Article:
The top right plot in Fig. B.1 shows a comparison of different disk radii. The outer radius is unknown. We fit various values in the range of typical disk sizes and found that a disk size with a radius of 200 AU fits the SED better. However, the changes of this value do not have a significant effect on the outcome of the modeling, and therefore it is difficult to estimate the size of the outer radius of the disk.

thumbnail Fig. B.1

Variations around the best-fit values for HD 100453. Top left: different dust gap sizes. Top right: different radii of the outer disk. Bottom left: different total disk masses. Bottom right: different minimum and maximum grain sizes and power laws of the grain size distribution.

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The bottom left plot in Fig. B.1 show variations in the dust mass. A higher mass means more material in the disk, which would increase the thermal emission from the disk in the far-IR regions. Dust mass mainly affects the mm part of the SED. When the dust mass is taken to be lower than the best-fit value, the mm flux tends to shifts below the observation, and when the mass is higher than the best fit, the mm flux shifts above the observation.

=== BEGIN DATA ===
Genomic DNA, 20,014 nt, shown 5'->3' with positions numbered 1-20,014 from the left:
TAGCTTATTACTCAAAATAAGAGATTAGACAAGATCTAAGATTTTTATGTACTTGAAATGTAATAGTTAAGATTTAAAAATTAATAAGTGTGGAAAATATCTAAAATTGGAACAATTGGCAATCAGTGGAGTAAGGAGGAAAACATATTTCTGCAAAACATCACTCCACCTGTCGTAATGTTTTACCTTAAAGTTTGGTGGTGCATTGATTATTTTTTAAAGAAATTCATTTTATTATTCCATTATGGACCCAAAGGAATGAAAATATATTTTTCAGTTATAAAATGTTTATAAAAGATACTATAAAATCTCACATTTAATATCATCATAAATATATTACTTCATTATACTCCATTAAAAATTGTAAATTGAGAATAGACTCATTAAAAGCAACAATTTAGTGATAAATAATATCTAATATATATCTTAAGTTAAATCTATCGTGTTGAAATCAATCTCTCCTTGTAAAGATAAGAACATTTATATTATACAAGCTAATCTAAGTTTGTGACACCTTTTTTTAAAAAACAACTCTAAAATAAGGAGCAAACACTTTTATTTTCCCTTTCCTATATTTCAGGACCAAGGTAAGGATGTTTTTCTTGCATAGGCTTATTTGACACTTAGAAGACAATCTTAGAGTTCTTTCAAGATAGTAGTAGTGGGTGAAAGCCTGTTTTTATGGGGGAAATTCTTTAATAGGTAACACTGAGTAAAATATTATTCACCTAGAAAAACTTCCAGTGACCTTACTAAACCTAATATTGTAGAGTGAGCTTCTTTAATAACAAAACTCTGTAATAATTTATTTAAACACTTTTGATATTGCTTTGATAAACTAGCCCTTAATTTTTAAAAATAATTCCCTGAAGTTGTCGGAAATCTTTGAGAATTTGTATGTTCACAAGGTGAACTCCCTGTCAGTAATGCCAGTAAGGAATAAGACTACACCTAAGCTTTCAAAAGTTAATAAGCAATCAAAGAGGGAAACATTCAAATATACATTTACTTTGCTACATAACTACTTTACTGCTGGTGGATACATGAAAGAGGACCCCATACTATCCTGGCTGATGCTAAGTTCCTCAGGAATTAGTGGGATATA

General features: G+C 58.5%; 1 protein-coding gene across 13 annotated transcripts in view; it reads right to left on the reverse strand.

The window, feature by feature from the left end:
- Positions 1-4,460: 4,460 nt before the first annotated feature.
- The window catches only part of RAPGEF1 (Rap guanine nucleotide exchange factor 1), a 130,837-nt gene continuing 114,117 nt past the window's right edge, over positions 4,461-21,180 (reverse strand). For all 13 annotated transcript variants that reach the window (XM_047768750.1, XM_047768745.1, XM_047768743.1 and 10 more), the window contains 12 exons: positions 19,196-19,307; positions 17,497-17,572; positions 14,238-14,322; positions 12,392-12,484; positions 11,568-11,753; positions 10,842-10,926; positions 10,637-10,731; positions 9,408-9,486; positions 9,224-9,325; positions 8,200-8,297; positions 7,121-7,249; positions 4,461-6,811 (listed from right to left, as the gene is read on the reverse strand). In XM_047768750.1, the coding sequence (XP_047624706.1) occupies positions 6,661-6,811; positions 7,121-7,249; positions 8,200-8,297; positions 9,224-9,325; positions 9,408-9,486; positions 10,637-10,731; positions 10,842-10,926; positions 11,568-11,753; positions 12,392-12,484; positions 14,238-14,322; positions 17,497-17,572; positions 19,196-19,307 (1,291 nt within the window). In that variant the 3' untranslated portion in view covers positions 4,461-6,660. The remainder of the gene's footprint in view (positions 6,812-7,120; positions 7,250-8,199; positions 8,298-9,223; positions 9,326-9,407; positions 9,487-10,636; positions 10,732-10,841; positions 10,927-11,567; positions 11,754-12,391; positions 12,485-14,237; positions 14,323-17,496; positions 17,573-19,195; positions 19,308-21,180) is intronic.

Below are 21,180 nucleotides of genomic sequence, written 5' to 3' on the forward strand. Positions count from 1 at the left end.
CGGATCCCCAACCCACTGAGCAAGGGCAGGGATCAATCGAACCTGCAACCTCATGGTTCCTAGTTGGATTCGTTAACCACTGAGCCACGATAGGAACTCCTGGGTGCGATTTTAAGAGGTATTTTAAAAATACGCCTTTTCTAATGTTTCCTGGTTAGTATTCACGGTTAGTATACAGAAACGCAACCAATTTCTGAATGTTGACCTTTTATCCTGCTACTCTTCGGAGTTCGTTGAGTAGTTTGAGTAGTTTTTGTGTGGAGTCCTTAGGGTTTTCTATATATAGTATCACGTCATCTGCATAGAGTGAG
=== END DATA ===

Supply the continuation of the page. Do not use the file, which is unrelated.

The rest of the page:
The bottom right plot in Fig. B.1 shows the result for different opacity profiles (i.e., different grain sizes and power-law indices). The best fit consists of grain size distribution of 0.5 μm to 1 mm with a power-law index of 3.5. The change in this parameter affects the temperature and luminosity of the halo and the location of the wall of the outer disk. This is especially noticeable in the near-IR part of the SEDs. The red lines show the models with the highest abundance of small grains. Smaller grains have higher opacities, which means that more stellar radiation is absorbed closer to the star. Therefore the emission from the halo increases, but the stellar radiation decreases as a result of the higher optical depth. The other grain size populations show a similar behavior.

The plots in Fig. B.2 show the SED and radial brightness profiles for several compositional ratios of carbons to silicates. While there is some change in the shape of the SED, little difference can be observed in the size of the Q-band image.

thumbnail Fig. B.2

SED and RBP for different compositions. The first row shows the SED and RBP for a model with 80% carbon and 20% silicates. The second row shows a model with 50% carbon and 50% silicates, the third row a model with 20% carbon and 80% silicates, and the fourth row a model with 100% carbon and no silicates.

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Appendix C: Supplementary to the upper limit on the dust mass in the gap

As mentioned in Sect. 5.4, we can estimate the upper limit on the dust mass inside the gap by increasing the dust mass in the gap. In this region for masses above ~10-7 M for both sources, the observed size of the image in the Q band cannot be reproduced anymore (shown in the top left panels in Figs. C.1 and C.2). In